The School Bag

from The Midnight Court

Brian Merriman

I used to wade through heavy dews
On the riverbank, in the grassy meadows,
Beside the woods, in a glen apart
As the morning light lit sky and heart
And sky and heart kept growing lighter
At the sight of Graney’s clean lough water.
The lift of the mountains there! Their brows
Shining and stern in serried rows!
My withered heart would start to quicken.
Everything small in me, hardbitten,
Everything hurt and needy and shrewd
Lifted its eyes to the top of the wood
Past flocks of ducks on a glassy bay
And a swan there too in all her glory;
Jumping fish in the heady light
And the perch’s belly flashing white.
The sheen of the lough, the grumble and roar
Of the blue-black waves as they rolled ashore.
There’d be chirruping birds from tree to tree
And leaping dear in the woods nearby,
Sounding of horns, the dashing crowd
As the hounds gave tongue and Reynard fled.

Yesterday morning the sky was clear,
The sun flamed up in the house of Cancer
With the nigh behind it, fit to take on
The work of the day that had to be done.
Leafy branches were all around me,
Shooting grasses and growths abounded;
There were green plants climbing and worts and
That would gladden your mind and clear your head.
I was tired out, dead sleepy and slack.
So I lay at my length on the flat of my back
With my head well propped, my limbs at ease
In a nest in a ditch beside the trees.
The minute I closed my eyes, I drowsed.
My lids were locked, I couldn’t be roused.
I was hidden from flies, felt safe and sound
When a nightmare swarmed and gathered around,
Battered me, flattened me, dragged me down
Through weltering sleep and left me stunned.
But my rest was short for next there comes
A sound from the ground like the roll of drums,
A wind from the north, a furious rout
And the lough in a sulfurous thunder light.
And then comes looming into view
And steering towards me along the bay
This hefty menacing dangerwoman,
Bony and huge, a terrible hellion.
Her height, I’d say, to the nearest measure,
Was six or seven yards or more,
With a swatch of her shawl all clabber and japs
Streeling behind in the muck and slaps.
It was awe-inspiring just to see her,
So hatchet-faced and scarred and sour —
With her ganting gums and her mouth in a twist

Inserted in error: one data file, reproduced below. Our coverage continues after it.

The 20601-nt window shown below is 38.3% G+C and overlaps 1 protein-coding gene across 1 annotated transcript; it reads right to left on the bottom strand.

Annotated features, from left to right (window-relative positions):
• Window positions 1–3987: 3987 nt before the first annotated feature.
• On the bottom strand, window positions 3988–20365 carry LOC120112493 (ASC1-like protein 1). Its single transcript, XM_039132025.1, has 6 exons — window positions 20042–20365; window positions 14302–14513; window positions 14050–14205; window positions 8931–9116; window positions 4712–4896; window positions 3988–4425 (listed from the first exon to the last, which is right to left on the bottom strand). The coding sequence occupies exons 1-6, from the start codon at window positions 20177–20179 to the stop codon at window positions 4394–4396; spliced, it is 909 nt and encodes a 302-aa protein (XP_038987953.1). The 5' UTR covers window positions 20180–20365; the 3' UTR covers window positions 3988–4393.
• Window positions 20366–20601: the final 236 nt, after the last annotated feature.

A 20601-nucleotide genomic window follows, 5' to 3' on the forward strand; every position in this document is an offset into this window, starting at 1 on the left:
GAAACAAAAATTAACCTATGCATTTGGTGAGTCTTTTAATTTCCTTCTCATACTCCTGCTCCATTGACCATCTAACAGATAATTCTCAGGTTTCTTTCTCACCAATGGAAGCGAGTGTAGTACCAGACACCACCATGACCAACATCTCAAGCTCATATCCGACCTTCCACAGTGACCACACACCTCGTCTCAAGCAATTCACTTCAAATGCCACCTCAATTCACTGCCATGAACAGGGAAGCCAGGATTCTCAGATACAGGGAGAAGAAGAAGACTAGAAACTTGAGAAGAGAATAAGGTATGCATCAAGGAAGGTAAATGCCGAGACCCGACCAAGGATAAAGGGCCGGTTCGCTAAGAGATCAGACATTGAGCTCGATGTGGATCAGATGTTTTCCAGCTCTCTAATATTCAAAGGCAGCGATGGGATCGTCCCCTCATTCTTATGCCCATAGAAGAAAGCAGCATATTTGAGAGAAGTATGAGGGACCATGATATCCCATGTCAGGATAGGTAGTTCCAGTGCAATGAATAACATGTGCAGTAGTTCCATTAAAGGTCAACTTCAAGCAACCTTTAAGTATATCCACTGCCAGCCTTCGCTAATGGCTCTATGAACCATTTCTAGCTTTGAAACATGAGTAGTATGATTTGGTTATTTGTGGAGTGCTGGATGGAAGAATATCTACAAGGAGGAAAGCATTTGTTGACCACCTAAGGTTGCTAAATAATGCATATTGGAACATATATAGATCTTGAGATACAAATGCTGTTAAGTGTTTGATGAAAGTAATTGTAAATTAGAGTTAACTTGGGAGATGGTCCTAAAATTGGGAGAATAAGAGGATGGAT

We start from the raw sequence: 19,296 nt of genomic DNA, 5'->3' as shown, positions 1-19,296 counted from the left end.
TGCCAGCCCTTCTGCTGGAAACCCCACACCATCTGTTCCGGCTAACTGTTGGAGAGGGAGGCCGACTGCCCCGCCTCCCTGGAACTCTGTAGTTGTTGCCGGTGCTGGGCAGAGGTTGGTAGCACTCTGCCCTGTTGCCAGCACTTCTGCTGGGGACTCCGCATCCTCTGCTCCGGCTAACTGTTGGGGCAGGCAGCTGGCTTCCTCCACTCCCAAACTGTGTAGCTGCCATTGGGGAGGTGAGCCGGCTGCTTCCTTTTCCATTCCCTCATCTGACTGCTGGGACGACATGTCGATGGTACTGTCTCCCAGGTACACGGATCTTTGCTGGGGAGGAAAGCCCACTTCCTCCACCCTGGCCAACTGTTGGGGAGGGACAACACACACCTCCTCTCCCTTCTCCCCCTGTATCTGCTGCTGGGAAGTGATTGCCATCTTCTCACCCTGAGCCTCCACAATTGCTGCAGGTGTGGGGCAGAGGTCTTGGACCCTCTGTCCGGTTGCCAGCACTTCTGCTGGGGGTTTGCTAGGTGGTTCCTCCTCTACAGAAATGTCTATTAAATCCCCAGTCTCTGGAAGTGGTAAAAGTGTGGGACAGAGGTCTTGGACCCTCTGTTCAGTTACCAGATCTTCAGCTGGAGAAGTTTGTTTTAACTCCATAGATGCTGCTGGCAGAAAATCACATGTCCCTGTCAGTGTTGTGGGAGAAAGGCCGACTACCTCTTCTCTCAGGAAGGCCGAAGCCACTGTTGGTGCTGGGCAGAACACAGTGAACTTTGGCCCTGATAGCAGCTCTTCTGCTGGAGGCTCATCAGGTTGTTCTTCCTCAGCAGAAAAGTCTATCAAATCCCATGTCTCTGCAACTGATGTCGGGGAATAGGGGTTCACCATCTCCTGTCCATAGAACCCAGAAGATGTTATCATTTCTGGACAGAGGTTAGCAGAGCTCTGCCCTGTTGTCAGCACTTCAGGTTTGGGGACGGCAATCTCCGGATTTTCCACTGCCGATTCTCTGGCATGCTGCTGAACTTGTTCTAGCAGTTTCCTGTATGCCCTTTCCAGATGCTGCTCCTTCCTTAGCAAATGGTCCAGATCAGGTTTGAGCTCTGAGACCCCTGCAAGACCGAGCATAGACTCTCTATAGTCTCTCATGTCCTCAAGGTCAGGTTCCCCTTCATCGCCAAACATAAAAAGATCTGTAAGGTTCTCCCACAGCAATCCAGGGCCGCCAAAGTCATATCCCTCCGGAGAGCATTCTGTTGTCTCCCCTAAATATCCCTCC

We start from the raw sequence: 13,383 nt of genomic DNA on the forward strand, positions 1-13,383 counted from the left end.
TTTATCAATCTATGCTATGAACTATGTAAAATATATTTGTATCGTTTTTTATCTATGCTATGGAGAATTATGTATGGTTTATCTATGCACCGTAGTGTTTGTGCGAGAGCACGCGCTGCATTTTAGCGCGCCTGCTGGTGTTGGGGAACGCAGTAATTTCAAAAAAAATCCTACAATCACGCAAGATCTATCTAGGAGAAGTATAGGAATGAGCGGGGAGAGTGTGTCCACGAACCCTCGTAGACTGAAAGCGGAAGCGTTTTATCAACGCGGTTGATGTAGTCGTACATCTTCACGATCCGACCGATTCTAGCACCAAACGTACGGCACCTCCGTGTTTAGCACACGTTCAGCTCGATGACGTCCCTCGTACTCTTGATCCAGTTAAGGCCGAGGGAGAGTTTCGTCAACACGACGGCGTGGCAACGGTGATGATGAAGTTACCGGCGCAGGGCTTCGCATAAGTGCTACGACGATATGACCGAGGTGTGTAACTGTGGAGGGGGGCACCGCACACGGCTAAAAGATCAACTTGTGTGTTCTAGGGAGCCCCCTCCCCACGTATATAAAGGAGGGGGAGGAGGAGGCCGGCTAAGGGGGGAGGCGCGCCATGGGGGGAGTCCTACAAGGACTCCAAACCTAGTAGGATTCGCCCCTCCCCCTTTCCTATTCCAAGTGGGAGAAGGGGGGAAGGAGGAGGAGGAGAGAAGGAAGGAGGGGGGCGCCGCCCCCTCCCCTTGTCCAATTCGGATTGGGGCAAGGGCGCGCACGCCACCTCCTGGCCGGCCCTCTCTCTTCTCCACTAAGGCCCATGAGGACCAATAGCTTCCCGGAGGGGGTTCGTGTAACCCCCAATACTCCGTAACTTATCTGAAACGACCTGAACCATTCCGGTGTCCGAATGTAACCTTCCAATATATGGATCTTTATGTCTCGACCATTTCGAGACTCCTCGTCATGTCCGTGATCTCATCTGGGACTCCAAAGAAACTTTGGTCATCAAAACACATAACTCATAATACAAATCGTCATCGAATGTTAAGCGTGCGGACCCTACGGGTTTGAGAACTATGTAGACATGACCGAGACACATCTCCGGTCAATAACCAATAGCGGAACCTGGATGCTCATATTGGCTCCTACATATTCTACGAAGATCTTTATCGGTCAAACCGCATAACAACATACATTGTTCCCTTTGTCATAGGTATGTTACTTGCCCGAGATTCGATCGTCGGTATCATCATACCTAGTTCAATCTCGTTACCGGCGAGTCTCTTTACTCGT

She’d have put the wind up man or beast.
And Lord of Fates! Her hand was a vise
Clamped on a towering staff or mace
With a spike on top and a flange of brass
That indicated her bailiff’s powers.

Her words were grim when she got started.
‘Get up,’ she said, ‘and on your feet!
What do you think gives you the right
To shun the crowds and the sitting court?
A court of justice, truly founded,
And not the usual rigged charade,
But a fair and clement court of women
Of the gentlest stock and regimen.
The Irish race should be grateful always
For such a bench, agreed and wise,
That’s been sitting now two days and a night
In the spacious fort on Graney Height.

Their king, moreover, has taken to heart
The state of the country; he feels its hurt
As if were his own, and all
His entourage are aghast as well.
It’s goodbye to freedom and ancient right,
To honest dealing and leadership:
The ground ripped off and nothing put back,
Weeds in the field once crop is stacked.
With the best of the people leaving the land,
Graft has the under - and upper hand.
Just line your pockets, a wink and a nod,
And to hell with the poor! Their backs are broad.
Alas for the plight of the underclass
And the system’s victims who seek redress:
Their one recourse is the licensed robber
With his legalese and his fancy slabber,
Lawyers corrupt, their standards gone,
Favoritism the way it’s done,
The bar disgraced, truth compromised,
Nothing but kick-backs, bribes and lies.

To add to which, the whole assembly
Decreed on the bible this very day:
The youth has failed, declined, gone fallow —
A censure, sir, that pertains to you.
In living memory, with birth rates fallen
And marriage in Ireland on the wane,
The country’s life has been dissipated,
Pillage and death have left it wasted.
Blame arrogant kings, blame emigration,
But it’s you and your spunkless generation.
You’re a source blocked off that won’t refill.
You have failed your women, one and all.

Think of the way they’re made and moulded,
The flush and zest in their flesh and blood —
Those easy ladies half an offer
And the big strait-laced ones, all ignored.
Why aren’t they all consoled and gravid,
In full proud sail with their breasts in bud?
Say but the word and the clustered fruit
Will be piled like windfalls round your feet.

So the meeting pondered the country’s crisis
And the best opinions agreed on this:
That one of their own should be deputed
To come back here to adjudicate.
Then Aevill rises, as Munster’s guardian
And Craglee’s peerless fairy queen
And offers to leave the fairy palace
And go to Thomond to hear the case.
And, honest princess, she makes a promise
To come down hard on the law’s abuse.
Might without right to be defeated
And right as right reinstated straight.
So take it from me, you can grease the palm
Of pimp or madam or sycophant
But it won’t avail for its’ not an inch
Now that her Grace is boss of the bench.
Already at Feakle the court’s in session
That you must answer. So move. Shove on!